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Trapezius Tension

One of the most common complaints that we see in our clinics is upper back tension. The trapezius (traps) is a large muscle that covers a good portion of the mid and upper back as well as the posterior aspect of the neck. It is a contributor to our active movement and our posture. The traps help with some of our neck and head movements, help to stabilize the shoulders and allow us to shrug, as well as helping to control our shoulder blade mobility.

Trapezius Pain

Trapezius pain can often be the result of trigger points. These can develop from exercise as well as inactivity or working in poor posture, especially with your head looking downward. The trapezius is tripartite meaning that it is made up of three portions; upper, middle and lower. Each portion can refer pain to different areas. The upper trapezius will refer to pain and tenderness in the neck, behind the ear to the temple. The lower portion tends to refer to the lower neck, mastoid (jaw) area, upper shoulder blade and between the shoulder blades. The middle portion tends to be a less common culprit for pain referral but when it is problematic, it tends to refer pain more midline towards the spine and between the shoulder blades. So as you can imagine, the trapezius can contribute to various pain syndromes such as neck, upper and mid-back pain, shoulder pain, headaches and jaw tension.

How To Reduce Trapezius Tension:

1. Ice and heat:

When irritated, the application of ice and heat may be beneficial. Ice can aid in reducing inflammation in the area while heat can be calming to muscle tension by promoting blood flow and promoting healing. If acute, generally ice may be the better option for the first few days while heat tends to be better for chronic conditions. You can also alternate ice and heat to take advantage of both benefits. When in doubt about which to choose, talk to your chiropractor, physiotherapist or registered massage therapist for advice.

2. Stretching
  • Sitting with good posture, begin by rolling your shoulders back and trying to pinch the shoulder blades together. Slowly raise your shoulders up and down as a shoulder shrug. Repeat hourly when working at your computer. This is great for adding mobility into the muscle to try to prevent excess tension from developing.
  • Begin seated or standing maintaining a neutral posture and with your core engaged. Place one hand on your lower back (or sit on your hand) and the other on top of your head. Apply gentle pressure to your head as you bend your neck towards that same shoulder. You should feel a stretch along your neck and upper back. Hold for 30 seconds/side.
3. Yoga tune-up ball
  • Adding a yoga tune-up ball into your at-home self-care can be great for the traps. You can start by using the ball against a wall while standing. This can help you target the muscle of choice while avoiding overdoing it with too much pressure. This can be especially helpful if using a yoga ball is new to you. Place the ball between your shoulder blade and spine. Gentle roll up towards your neck holding on tender spots that you may find for a few seconds. You can also roll across your upper back (staying off the other spine).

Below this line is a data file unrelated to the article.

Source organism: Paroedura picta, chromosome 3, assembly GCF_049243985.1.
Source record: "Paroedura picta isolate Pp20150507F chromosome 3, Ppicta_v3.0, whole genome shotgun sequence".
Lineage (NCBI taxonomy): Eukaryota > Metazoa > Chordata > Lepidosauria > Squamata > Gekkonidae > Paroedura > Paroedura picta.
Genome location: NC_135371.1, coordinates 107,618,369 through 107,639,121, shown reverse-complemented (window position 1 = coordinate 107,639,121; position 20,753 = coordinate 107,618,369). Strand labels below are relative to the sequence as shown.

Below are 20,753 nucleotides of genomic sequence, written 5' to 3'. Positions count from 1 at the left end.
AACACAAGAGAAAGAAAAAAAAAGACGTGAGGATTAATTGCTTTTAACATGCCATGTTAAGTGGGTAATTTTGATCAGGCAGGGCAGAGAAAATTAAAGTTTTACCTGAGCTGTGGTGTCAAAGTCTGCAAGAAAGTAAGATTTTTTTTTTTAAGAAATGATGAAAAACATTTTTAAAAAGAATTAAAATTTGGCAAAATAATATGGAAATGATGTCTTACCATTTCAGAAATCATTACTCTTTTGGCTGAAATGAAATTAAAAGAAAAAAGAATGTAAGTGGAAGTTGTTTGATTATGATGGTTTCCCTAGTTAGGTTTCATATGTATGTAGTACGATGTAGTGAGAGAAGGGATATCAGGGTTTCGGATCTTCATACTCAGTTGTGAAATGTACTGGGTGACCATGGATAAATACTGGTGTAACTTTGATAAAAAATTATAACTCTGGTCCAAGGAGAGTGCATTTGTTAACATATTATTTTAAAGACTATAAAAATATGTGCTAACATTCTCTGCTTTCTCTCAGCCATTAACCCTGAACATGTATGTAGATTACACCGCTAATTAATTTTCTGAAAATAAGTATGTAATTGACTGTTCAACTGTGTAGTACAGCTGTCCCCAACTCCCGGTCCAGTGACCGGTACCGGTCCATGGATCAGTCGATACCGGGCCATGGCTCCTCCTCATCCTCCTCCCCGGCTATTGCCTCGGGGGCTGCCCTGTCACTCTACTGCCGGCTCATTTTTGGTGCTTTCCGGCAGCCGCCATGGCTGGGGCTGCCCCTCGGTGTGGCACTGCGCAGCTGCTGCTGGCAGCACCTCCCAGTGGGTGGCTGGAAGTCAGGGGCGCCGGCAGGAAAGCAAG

• Laying on your back with your knees bent, place the balls in the upper traps. You can roll slowly or lift your hips towards the ceiling for more pressure. Go slow and be cautious with the amount of pressure you are using.
4. Strengthening:

When a muscle has been tense for a long time, it can actually become weaker. Seems a bit counterintuitive but it does in fact happen. Another issue with the traps that is very common is that the upper and lower traps can become out of balance which can lead to pain and dysfunction.

  • Upper trap: doing a slow and controlled shoulder shrug with or without weights is a great way to activate and strengthen the trapezius muscle.
  • Lower trap: To activate your lower traps, pull your shoulders down while trying to squeeze your shoulder blades together. Hold for 15 seconds and repeat. Exercises that work well are performing “Y” and “T” movements as well as scapular protraction and retraction exercises.
5. Posture Correction

This is the most important point when it comes to the prevention of developing issues but also is reducing recurrences. Poor posture is often what leads to the development of these issues in the first place. A moving posture is the best posture. Change it up and take frequent posture breaks. For tips, please check out our blog post Posture 101.

6. See your healthcare provider

When you are noticing recurrent or persistent tension or pain in the upper back and neck or if you are developing headaches and jaw tension, it’s a good idea to ask for help. Our chiropractors, physiotherapists and massage therapists are all able to assist with trapezius-related issues and posture advice. Book online or call us at our Byward Clinic or our Glebe Clinic.